Please note, this post–among many other posts by All Mountain Mamas–was created and shared before the COVID-19 pandemic and some content may no longer apply. Please always stay updated on Vermont’s travel and gathering guidelines before planning a trip during the 2020-21 season.
The winter of 2014 has been an especially cold one for Vermont and skiing families have had to contend with multiple visits from the Polar Vortex. But up here in the North Country there are always days throughout the winter when the temperature dips well below freezing. What should you do if this happens during your family ski vacation?
Some people don’t like to ski when it’s cold, and I understand that. But there are advantages. For one thing, often the crowds thin out, meaning mercifully shorter lines. Snow conditions can be great on cold days if there’s been decent accumulation or a string of them in a row that’s permitted the ski resort make snow. And cold days are often bluebird days, with gorgeous clear skies and glorious views.
Here are my top tips for skiing with kids in the cold.
A great day on the slopes start with what you’re wearing. On cold days it’s especially important to dress in lots of warm layers, preferably ones that wick moisture away from the body (because you can sweat even on a cold day, and the last thing you want when it’s below zero is anything wet next to your skin).
We always start with ski socks and full body long underwear. Darn Tough gave me some complimentary socks to wear this winter and they do a really great job of keeping my feet warm and dry – plus they come in adorable patterns. On top of the long underwear go t-shirts, fleeces, ski pants, and our ski jackets.
Exposed skin is at risk of frostbite. My family always wears pulled-up neck warmers and goggles, which in combination with our helmets keep our heads, necks, and faces well covered. On really cold days, you might want to have your kids wear ski masks.
Mittens do a better job of keeping little hands warm; on really cold days stick some hand warmers inside for a extra heating power.
Stick to shorter lifts
This isn’t the time to try out the longest lifts on the mountain. The less time you spend sitting on a chairlift, the warmer you’ll stay. The more you move, the warmer you’ll be.
My family usually stops only once or twice during a day or skiing, but when it’s really cold we change this policy so that we can all stay safe. Don’t wait until you feel really cold to stop – a good rule of thumb is to go inside to warm up after every two runs. Stay inside long enough to really get warm – we usually share some hot chocolate.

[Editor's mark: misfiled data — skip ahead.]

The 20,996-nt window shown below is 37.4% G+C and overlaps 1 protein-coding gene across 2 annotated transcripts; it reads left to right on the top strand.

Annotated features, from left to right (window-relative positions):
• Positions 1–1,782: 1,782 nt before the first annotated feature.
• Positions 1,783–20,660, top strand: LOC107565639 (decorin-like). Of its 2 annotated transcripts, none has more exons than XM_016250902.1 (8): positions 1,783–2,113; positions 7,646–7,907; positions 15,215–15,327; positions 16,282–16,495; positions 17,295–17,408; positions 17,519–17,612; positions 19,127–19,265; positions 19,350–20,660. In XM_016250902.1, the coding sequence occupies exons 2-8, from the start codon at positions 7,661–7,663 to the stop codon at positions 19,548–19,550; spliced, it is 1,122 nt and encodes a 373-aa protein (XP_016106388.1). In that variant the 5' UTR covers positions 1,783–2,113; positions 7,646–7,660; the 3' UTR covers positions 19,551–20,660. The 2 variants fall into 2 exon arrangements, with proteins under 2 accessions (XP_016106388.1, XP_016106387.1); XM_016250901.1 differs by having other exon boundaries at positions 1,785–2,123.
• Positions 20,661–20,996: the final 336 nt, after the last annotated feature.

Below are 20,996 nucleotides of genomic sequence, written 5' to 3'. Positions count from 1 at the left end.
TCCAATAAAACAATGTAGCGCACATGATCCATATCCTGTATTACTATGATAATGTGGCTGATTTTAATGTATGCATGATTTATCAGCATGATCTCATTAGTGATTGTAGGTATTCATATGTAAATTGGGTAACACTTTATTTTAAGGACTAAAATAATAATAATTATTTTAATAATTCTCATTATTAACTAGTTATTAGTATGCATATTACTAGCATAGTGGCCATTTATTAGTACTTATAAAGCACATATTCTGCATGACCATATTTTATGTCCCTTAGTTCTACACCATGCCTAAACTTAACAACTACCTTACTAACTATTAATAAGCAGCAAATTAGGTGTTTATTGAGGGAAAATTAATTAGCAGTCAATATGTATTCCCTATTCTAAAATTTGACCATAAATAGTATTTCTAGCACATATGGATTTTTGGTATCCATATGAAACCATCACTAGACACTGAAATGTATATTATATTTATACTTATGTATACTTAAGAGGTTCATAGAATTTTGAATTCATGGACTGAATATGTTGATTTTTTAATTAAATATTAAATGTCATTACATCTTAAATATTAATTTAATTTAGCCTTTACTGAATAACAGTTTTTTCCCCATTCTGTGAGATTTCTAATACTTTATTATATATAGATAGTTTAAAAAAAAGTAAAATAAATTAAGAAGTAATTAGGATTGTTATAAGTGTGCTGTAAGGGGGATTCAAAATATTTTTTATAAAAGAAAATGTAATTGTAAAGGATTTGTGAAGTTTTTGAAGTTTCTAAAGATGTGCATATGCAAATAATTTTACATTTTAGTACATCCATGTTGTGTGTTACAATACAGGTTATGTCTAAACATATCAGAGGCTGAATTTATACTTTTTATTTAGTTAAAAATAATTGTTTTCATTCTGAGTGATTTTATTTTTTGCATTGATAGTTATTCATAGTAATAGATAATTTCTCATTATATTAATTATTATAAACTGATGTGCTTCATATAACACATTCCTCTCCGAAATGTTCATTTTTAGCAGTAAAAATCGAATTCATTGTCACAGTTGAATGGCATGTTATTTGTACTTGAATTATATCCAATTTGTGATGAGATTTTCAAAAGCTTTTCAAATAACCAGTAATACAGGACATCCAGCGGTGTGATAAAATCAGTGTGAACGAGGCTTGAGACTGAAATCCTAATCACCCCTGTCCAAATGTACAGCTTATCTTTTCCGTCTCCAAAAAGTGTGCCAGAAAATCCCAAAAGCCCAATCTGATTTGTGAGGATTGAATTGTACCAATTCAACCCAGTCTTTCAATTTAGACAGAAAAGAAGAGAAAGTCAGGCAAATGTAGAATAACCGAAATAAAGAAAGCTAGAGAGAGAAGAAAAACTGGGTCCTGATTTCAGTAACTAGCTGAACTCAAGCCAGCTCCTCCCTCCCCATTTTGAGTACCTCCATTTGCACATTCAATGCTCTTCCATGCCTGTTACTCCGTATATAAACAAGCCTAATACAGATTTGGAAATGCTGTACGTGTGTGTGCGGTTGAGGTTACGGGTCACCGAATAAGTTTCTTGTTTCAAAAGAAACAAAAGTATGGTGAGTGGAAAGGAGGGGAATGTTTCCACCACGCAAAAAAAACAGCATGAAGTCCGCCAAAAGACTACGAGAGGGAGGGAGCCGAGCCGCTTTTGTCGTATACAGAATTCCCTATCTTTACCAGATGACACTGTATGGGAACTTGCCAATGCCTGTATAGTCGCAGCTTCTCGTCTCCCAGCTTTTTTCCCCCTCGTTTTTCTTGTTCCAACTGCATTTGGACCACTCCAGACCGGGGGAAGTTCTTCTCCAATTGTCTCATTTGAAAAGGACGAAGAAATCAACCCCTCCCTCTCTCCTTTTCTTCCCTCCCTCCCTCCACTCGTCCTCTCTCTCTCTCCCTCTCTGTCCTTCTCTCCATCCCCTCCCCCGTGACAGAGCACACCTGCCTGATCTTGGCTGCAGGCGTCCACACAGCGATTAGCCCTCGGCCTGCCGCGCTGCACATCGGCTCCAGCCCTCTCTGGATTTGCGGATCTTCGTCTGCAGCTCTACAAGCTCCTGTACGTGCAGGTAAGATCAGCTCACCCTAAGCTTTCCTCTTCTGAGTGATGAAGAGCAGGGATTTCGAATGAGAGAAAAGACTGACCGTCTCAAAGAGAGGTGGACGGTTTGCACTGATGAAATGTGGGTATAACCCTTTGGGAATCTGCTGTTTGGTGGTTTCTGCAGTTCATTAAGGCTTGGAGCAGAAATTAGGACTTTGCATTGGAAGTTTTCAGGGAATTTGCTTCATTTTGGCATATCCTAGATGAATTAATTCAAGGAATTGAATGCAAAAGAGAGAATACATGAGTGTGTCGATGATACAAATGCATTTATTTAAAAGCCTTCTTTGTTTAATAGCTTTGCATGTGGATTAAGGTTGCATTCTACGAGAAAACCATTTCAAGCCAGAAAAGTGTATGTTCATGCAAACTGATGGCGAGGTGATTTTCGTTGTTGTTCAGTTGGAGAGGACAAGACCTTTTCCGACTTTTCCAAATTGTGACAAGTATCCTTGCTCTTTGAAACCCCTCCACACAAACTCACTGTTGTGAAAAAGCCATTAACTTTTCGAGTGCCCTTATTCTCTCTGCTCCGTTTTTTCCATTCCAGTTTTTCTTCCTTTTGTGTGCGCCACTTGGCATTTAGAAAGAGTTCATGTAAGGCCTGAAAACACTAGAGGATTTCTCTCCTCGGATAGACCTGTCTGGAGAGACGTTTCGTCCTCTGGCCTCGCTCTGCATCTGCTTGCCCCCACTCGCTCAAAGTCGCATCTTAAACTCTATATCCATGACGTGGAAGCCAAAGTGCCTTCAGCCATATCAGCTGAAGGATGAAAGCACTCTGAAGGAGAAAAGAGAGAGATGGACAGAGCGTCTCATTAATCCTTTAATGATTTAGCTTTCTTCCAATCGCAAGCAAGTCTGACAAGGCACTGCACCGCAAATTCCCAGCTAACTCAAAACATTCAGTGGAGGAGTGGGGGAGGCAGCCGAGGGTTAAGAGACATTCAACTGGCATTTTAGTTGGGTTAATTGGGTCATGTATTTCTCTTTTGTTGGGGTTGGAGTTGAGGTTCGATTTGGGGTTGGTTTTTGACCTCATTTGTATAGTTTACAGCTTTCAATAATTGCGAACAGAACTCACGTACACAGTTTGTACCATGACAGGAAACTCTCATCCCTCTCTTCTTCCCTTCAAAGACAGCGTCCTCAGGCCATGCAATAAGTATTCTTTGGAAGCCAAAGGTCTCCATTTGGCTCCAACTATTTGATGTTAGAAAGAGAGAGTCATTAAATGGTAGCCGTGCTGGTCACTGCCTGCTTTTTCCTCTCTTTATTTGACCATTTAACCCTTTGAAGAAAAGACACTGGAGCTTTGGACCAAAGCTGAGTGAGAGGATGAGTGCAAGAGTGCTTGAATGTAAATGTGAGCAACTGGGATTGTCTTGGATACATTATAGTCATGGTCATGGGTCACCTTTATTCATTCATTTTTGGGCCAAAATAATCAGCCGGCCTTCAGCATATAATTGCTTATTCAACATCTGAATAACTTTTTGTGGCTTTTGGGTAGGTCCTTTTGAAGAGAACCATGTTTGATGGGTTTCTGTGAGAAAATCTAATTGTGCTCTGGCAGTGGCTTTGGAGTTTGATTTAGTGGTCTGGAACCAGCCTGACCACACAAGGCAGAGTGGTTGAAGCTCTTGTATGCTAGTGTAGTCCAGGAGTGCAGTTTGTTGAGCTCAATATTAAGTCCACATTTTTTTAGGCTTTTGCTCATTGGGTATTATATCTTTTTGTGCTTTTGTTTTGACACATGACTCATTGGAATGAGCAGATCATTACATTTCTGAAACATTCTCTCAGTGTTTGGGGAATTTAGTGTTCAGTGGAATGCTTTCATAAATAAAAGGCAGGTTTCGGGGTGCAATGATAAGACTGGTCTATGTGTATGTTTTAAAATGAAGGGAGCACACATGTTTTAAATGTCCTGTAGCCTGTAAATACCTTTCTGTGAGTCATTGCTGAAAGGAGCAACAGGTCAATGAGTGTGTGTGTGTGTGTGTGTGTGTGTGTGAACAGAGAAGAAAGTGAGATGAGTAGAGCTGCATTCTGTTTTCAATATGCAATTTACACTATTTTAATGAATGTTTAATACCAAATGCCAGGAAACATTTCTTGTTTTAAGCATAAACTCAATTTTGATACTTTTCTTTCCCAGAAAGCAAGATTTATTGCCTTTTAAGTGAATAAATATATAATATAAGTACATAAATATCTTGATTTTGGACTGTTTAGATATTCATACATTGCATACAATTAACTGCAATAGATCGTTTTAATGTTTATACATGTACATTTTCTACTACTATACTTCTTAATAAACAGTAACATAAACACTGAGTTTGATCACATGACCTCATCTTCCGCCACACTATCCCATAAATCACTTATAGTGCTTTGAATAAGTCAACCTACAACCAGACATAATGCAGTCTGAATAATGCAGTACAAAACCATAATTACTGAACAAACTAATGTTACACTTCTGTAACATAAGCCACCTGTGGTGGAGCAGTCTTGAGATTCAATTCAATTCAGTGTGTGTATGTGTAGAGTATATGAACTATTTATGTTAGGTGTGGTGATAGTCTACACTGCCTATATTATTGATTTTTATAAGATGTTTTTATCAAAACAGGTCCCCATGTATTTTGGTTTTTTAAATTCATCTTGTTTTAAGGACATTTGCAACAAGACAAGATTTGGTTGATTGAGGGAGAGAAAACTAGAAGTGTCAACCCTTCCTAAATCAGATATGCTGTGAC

You always want your kids to have regular snacks when you are skiing, but it’s even more important on really cold days.
During our frequent stops, I always make sure we all have something to eat, preferably a good mix of carbohydrates and protein (cheese and apples, peanut butter crackers, or handfuls of trail mix are all good options). And don’t forget to hydrate as well – it can be easy to forget to drink water when it’s freezing, but it’s just as important as on a hot day.
Be mindful of the snow conditions
Most mountains do a good job of grooming when it’s really cold, but it’s still important to keep your eyes out for ice. Slick trails can be hard to edge and if you’ve got speed-demon kids, it can be easy for them to get going faster than is safe. I remind my boys periodically to keep their speed under control on really cold days. I’m sure that the subsequent eye rolling helps keep them just that much warmer.
Ski during the middle of the day
We don’t try to be the first ones on the chairlift on frigid days. Morning temperatures are often among the lowest of the day. Give the sun a chance to get up into the sky and for things to warm up a little. Even a minimal change in temperature can make a difference.
It also makes sense to call it quits while there’s still some sun in the sky. Head for your favorite après-ski restaurant for a warm drink and a snack – you’ve earned some bragging rights.
Mara Gorman may live at sea level now, but she’s a native New Englander and mountain aficionado who grew up skiing in Vermont. She spends as many days each winter as she can chasing her two teen boys through glades and across mogul fields and regularly journeys far and wide to get on the slopes. Mara blogs about her family’s many travel adventures at The Mother of all Trips. She is also the author of The Family Traveler’s Handbook and an award-winning freelance writer whose work has appeared in various USA Today print publications as well as on websites such as BBC Travel. When there’s no snow, Mara and her family can be found hiking, biking and eating around the United States and Europe.